Why and how to go telco cloud native: AT&T, DISH and Rakuten

The telco business is being disaggregated

Telcos are facing a situation in which the elements that have traditionally made up and produced their core business are being ‘disaggregated’: broken up into their component parts and recombined in different ways, while some of the elements of the telco business are increasingly being provided by players from other industry verticals.

By the same token, telcos face the pressure – and the opportunity – to combine connectivity with other capabilities as part of new vertical-specific offerings.

Telco disaggregation primarily affects three interrelated aspects of the telco business:

  1. Technology:
    • ‘Vertical’ disaggregation: separating out of network functions previously delivered by dedicated, physical equipment into software running on commodity computing hardware (NFV, virtualisation)
    • ‘Horizontal’ disaggregation: breaking up of network functions themselves into their component parts – at both the software and hardware levels; and re-engineering, recombining and redistributing of those component parts (geographically and architecturally) to meet the needs of new use cases. In respect of software, this typically involves cloud-native network functions (CNFs) and containerisation
    • Open RAN is an example of both types of disaggregation: vertical disaggregation through separation of baseband processing software and hardware; and horizontal disaggregation by breaking out the baseband function into centralised and distributed units (CU and DU), along with a separate, programmable controller (RAN Intelligent Controller, or RIC), where all of these can in theory be provided by different vendors, and interface with radios that can also be provided by third-party vendors.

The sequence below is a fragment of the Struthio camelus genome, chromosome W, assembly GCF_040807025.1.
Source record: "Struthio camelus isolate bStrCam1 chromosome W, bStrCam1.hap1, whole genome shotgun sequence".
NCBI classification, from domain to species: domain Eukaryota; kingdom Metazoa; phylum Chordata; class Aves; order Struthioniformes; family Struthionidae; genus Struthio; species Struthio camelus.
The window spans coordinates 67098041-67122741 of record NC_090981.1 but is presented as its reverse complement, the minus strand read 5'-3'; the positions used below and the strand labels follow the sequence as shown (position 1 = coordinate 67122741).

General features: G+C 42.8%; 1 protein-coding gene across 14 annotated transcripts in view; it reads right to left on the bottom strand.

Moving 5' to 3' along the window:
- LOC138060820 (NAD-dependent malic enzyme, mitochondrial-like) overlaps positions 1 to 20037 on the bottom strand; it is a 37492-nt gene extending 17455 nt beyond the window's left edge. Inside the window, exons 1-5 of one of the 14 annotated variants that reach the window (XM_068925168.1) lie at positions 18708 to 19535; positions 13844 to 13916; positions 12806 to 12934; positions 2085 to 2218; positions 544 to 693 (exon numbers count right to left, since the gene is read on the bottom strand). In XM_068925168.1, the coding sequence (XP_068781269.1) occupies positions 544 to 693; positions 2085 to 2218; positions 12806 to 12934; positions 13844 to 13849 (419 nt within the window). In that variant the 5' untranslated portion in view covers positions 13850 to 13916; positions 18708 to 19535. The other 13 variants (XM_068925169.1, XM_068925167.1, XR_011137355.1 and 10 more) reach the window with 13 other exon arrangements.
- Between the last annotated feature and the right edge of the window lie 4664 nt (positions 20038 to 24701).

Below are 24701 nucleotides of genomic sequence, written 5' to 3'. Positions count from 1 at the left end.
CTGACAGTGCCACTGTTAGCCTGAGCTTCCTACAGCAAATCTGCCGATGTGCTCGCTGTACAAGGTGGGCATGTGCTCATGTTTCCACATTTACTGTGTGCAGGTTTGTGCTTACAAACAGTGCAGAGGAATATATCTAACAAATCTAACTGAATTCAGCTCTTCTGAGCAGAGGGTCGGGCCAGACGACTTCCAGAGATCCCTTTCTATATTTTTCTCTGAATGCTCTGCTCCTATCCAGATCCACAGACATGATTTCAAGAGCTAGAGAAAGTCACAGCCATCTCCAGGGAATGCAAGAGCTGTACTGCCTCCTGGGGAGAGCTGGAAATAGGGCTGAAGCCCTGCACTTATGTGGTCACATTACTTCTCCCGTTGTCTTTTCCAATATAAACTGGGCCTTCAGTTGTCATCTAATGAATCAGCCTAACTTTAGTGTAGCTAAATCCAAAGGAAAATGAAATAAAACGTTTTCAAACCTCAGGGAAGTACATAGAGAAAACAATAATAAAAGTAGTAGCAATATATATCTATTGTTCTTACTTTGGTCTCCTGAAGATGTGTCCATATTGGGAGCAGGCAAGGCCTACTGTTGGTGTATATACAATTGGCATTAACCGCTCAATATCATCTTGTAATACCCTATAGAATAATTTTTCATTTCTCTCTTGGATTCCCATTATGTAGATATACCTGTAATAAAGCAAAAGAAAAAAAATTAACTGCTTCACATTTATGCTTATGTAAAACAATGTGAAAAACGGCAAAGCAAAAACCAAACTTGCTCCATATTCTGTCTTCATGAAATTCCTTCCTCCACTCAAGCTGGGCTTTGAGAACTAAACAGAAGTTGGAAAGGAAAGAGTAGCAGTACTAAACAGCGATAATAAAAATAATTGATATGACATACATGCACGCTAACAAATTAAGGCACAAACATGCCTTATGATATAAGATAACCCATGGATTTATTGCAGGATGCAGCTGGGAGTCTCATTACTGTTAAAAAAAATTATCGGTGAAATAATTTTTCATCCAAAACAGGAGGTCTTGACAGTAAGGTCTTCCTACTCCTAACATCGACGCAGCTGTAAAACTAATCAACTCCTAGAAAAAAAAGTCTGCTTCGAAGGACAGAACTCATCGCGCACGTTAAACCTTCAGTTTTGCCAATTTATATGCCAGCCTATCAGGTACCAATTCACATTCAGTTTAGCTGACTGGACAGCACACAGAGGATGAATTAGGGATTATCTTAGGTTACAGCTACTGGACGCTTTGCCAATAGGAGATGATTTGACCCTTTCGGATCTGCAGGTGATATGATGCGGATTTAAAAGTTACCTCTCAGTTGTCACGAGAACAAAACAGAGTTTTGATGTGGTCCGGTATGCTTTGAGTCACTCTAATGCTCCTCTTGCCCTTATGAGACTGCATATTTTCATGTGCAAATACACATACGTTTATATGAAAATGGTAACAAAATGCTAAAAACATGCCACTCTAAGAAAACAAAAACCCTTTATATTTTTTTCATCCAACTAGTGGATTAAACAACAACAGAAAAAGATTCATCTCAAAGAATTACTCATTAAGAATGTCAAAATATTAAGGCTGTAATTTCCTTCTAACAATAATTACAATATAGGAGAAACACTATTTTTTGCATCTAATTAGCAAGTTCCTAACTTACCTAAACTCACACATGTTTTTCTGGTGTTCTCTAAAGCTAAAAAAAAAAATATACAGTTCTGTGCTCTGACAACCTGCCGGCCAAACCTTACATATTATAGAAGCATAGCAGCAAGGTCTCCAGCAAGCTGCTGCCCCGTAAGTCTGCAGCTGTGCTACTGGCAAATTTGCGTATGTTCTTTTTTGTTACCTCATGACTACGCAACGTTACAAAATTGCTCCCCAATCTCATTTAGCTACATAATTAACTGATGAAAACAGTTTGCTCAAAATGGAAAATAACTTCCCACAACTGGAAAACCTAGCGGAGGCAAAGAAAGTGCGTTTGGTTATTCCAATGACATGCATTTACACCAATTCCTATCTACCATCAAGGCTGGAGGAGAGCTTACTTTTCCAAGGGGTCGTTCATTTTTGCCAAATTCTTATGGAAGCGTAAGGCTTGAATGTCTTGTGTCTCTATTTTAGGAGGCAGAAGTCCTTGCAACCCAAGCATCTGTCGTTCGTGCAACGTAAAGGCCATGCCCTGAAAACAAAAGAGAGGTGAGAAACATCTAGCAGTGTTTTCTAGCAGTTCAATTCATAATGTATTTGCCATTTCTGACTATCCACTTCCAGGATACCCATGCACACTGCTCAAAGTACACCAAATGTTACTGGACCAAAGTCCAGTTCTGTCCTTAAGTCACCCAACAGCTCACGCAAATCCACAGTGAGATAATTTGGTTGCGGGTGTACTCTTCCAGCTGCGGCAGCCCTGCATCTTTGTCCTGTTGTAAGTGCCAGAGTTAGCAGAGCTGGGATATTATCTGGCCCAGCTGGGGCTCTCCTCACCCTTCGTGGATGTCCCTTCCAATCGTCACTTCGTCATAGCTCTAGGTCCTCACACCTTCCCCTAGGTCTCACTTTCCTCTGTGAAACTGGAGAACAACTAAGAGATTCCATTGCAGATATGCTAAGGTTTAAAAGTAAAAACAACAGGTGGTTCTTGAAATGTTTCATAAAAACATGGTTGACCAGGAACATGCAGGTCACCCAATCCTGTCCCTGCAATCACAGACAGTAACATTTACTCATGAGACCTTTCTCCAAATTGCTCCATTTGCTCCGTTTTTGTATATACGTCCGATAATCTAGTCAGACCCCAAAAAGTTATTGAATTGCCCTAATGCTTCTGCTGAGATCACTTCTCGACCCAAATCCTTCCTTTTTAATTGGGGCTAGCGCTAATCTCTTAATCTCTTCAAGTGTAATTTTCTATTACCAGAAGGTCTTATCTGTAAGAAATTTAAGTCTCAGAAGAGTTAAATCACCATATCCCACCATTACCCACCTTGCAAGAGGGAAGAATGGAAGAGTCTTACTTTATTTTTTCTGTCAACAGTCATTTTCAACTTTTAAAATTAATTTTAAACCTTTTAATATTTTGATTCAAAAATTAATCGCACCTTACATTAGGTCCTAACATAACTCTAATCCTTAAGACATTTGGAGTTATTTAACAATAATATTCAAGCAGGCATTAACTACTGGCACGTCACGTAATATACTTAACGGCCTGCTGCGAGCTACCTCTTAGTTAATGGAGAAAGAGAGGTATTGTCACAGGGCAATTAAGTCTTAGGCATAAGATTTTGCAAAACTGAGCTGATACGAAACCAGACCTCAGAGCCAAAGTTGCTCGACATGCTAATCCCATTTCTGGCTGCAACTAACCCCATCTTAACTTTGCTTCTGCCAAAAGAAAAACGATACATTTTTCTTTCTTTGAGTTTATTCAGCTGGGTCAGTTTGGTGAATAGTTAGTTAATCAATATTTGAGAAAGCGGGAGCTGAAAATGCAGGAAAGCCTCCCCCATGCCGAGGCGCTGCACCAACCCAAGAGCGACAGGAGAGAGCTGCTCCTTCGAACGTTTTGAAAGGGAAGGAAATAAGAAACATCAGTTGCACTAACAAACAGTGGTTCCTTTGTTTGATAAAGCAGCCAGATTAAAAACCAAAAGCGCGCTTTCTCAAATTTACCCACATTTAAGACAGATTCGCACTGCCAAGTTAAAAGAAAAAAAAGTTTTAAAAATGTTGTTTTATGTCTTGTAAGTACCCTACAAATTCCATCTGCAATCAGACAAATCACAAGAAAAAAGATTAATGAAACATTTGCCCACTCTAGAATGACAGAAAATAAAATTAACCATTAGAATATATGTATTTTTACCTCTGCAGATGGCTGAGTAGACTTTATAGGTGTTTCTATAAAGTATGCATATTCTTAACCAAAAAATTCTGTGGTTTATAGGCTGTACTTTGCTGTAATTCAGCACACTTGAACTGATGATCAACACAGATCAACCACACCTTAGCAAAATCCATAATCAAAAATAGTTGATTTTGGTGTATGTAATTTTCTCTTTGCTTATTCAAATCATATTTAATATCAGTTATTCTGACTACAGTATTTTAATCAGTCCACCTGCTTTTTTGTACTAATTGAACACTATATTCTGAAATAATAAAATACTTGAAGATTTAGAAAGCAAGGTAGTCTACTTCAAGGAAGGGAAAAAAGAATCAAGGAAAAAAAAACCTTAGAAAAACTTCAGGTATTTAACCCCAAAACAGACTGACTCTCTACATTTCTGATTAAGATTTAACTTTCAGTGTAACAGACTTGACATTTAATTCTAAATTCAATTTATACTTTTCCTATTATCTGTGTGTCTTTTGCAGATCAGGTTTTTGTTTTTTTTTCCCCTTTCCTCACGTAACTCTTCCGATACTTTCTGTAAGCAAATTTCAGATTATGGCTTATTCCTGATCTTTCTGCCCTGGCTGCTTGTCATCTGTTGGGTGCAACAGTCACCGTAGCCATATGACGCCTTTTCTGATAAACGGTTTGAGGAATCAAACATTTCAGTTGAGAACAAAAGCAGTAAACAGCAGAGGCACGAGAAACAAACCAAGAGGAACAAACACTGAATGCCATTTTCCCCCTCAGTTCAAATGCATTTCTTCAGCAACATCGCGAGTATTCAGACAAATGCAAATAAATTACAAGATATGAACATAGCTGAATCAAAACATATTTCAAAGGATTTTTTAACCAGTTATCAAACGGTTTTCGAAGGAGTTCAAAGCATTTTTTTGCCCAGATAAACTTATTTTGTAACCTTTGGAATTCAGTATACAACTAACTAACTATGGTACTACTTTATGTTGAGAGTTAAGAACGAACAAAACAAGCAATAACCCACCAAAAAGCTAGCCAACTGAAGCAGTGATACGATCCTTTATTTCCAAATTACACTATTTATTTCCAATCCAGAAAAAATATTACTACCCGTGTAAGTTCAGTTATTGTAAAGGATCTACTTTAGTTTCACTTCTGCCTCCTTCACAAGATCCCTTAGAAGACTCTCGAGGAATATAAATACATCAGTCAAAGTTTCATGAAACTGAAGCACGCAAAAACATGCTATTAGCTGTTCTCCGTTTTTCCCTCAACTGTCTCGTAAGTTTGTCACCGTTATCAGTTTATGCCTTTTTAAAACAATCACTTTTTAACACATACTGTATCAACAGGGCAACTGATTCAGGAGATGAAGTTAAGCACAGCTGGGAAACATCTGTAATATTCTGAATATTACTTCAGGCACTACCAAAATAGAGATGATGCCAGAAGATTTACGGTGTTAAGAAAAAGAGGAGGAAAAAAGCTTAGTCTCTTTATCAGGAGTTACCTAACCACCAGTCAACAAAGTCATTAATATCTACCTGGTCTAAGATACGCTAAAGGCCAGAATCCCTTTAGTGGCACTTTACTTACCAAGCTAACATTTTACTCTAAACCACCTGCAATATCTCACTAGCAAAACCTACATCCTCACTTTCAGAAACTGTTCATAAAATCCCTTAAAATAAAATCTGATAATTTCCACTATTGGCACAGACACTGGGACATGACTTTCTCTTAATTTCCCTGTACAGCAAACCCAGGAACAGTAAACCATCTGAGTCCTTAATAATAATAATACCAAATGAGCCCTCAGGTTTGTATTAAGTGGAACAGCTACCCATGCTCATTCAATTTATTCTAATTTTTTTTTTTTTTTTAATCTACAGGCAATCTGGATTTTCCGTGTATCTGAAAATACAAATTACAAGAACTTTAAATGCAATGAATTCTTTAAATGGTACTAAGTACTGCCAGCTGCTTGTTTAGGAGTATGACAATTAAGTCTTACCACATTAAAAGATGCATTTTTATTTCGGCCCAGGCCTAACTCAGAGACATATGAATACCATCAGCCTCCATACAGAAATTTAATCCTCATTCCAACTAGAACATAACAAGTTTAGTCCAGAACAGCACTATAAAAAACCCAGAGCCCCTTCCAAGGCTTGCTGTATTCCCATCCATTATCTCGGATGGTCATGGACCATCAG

2. Organisational structure and operating model: Breaking up of organisational hierarchies, departmental siloes, and waterfall development processes focused on the core connectivity business. As telcos face the need to develop new vertical- and client-specific services and use cases beyond the increasingly commoditised, low-margin connectivity business, these structures are being – or need to be – replaced by more multi-disciplinary teams taking end-to-end responsibility for product development and operations (e.g. DevOps), go-to-market, profitability, and technology.

Transformation from the vertical telco to the disaggregated telco

3. Value chain and business model: Breaking up of the traditional model whereby telcos owned – or at least had end-to-end operational oversight over – . This is not to deny that telcos have always relied on third party-owned or outsourced infrastructure and services, such as wholesale networks, interconnect services or vendor outsourcing. However, these discrete elements have always been welded into an end-to-end, network-based services offering under the auspices of the telco’s BSS and OSS. These ensured that the telco took overall responsibility for end-to-end service design, delivery, assurance and billing.